Diversity in the Workplace: It’s a Grassroots Effort and it Begins with You

If you’re a working professional, there’s a 99 percent chance (not a proven statistic) you’ve heard the word “diversity” mentioned at work at some point or another. High-five if you were the one to bring it up! There’s always more that can be done to advance the state of diversity in every industry. I was reminded of this when attending PRSA Austin’s September Luncheon, “Transforming the State of Diversity & Inclusion in PR,” and the PRSA International Conference October 7-9 in Austin, Texas. Speaking on the current state of D&I, Gretel Perera, Roku’s PR director and Latinas in Tech co-founder, said there’s a lot of work to be done and PR is fundamental to this advancement.

But where to begin? The answer is not complicated: it’s a grassroots effort that begins with each organization’s own people. Diversity needs to be authentic, a priority and engrained into the DNA of the organization, to be effective. Diversity initiatives within an organization can be as simple as meeting for lunch with other women or minorities to discuss workplace experiences to looking at your organization’s customer demographics and asking: Is my brand aligned with their values?

Achieving a more diverse workplace, like all other initiatives, comes with its challenges. Chairman for the PRSA National Diversity & Inclusion Committee James Shackelford pointed out: There is no definition to how success in diversity is measured. For example, does having a 50-50 ratio of men and women in a company mean it is fully diverse? It could be, but there are other factors that come into play when considering D&I such as the positions men vs. women hold, race and sexual orientation.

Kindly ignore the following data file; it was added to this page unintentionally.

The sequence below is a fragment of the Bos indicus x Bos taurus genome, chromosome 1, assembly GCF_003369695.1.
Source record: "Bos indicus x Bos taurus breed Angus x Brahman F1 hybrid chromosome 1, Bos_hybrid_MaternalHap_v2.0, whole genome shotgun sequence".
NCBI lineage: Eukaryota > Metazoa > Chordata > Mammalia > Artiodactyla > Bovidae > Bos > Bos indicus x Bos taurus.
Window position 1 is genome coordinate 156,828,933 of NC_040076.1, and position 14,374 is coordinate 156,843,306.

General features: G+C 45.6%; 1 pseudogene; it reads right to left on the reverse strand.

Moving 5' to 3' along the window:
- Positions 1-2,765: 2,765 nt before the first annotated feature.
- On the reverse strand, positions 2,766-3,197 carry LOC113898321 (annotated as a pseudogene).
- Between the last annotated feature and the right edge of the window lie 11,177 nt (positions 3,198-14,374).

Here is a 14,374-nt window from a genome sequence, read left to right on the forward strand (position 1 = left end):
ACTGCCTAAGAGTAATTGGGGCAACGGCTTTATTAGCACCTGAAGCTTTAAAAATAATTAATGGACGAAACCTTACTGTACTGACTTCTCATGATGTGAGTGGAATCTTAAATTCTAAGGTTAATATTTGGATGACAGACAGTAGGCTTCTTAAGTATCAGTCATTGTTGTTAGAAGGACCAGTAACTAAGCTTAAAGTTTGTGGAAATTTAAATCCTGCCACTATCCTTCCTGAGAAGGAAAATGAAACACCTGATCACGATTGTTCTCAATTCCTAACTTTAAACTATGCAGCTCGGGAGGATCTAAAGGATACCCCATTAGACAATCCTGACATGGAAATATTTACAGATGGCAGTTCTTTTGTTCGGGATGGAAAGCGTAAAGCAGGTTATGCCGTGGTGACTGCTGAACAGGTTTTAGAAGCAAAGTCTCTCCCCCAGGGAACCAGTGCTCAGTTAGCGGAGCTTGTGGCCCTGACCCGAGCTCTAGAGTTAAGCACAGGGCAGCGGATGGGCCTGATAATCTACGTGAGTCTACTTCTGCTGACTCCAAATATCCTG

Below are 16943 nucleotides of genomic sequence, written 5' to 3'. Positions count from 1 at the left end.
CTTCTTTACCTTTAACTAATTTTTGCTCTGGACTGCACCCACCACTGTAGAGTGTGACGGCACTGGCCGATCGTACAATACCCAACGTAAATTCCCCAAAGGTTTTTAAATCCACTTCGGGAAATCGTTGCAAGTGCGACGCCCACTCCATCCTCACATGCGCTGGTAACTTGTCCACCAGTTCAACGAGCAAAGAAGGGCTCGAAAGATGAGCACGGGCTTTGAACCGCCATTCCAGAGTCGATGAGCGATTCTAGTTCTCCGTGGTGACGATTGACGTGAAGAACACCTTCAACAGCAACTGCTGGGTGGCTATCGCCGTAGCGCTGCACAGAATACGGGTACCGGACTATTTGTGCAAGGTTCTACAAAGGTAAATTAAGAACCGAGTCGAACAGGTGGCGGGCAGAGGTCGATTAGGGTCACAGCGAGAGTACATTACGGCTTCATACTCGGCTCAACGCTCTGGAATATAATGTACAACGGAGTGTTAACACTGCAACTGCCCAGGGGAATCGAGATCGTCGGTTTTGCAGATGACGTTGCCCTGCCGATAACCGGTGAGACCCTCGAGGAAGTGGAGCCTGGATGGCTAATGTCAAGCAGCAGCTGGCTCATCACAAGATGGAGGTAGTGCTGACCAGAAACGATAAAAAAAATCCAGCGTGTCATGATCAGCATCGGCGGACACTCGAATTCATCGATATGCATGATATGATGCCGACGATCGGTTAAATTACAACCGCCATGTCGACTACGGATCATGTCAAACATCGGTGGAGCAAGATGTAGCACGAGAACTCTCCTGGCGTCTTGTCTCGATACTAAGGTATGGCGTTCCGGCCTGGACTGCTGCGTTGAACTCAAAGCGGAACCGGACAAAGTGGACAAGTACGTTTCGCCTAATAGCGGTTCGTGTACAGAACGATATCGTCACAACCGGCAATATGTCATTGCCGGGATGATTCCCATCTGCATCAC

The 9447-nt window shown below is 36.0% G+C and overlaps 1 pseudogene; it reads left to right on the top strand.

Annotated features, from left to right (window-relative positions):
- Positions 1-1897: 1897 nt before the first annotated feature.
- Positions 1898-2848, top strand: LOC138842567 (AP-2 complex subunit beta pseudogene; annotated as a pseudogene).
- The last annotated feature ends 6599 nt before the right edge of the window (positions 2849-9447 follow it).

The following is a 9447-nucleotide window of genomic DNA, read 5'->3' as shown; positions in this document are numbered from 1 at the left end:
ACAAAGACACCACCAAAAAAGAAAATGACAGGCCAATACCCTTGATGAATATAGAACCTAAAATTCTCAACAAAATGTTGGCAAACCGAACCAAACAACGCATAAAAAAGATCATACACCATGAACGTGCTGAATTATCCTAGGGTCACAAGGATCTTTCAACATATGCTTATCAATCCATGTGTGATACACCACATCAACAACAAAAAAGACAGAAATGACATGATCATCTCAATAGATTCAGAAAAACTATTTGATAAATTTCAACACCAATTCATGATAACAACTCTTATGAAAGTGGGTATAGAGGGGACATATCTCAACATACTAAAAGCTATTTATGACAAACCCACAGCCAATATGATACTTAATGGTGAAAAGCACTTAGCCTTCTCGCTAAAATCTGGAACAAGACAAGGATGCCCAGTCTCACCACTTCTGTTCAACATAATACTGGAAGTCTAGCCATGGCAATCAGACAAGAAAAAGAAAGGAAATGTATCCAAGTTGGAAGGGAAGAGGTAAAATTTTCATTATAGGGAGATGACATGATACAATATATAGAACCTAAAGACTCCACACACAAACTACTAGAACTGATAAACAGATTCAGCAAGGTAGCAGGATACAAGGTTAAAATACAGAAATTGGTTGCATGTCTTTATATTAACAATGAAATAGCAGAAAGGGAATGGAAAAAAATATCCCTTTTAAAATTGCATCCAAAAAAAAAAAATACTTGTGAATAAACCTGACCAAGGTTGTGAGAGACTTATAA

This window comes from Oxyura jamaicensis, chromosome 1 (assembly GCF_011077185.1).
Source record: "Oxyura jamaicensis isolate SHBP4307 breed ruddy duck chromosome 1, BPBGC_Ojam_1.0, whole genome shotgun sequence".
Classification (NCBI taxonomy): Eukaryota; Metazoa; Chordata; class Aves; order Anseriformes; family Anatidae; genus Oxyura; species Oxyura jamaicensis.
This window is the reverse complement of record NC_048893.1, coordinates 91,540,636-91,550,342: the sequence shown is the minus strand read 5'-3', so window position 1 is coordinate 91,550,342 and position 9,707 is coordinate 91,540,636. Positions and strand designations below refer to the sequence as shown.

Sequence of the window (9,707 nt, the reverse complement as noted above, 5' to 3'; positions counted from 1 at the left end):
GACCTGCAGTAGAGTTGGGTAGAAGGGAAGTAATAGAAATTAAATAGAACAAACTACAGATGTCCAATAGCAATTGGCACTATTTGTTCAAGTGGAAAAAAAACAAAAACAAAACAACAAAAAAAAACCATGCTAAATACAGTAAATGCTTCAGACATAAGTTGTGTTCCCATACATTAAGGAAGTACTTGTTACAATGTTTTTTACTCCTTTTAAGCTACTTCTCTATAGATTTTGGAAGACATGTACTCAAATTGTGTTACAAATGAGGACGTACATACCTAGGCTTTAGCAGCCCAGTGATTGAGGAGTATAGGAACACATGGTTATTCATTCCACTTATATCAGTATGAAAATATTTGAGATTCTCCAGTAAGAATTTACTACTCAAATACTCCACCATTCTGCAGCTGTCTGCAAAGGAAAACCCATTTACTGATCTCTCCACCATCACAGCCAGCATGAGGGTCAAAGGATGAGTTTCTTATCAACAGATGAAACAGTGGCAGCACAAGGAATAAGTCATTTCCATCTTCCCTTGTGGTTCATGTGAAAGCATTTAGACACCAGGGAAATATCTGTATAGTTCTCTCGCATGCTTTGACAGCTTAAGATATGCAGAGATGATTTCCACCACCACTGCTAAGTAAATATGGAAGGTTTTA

Another challenge is senior executive buy-in. It’s important to push for diversity of thought when all they see is, “I hired the best talent,” Perera said. Engage with the c-suite and help them understand that there are always going to be groups of people who are under-represented because they are denied opportunities. Contrast to a common myth, you’re not lowering the bar by choosing to hire a diverse person, it’s about leveling the playing field and opening up the pipeline for someone who did not have the opportunity before, explained Senior HR Manager of Formaspace Angela Shaw. Start by looking at your inner-circle…if your peers come from the same city, college, etc., then it’s time to expand.

Below are more tips gathered at PRSA Austin’s luncheon that we can all keep in mind to expand diversity in our circles:

  • Always take the opportunity to be “the one” (the only woman, the only African American, the only transgender, etc.), even though you don’t speak for all, at least you bring a different perspective.
  • Come prepared. Do your work and be the best professional in the room.
  • Use humor when all else fails, start with a joke to break the ice then go into valuable conversation.

Everyone has a role to play regardless of your chosen profession. From a personal perspective, I realized that it’s very easy for diversity to become a passive topic when nobody is calling it out. As a woman and Latina navigating the start of her professional career, I intend to have a more active role in advancing the conversation by keeping diversity top-of-mind.

Alicia Vazquez
Account Coordinator


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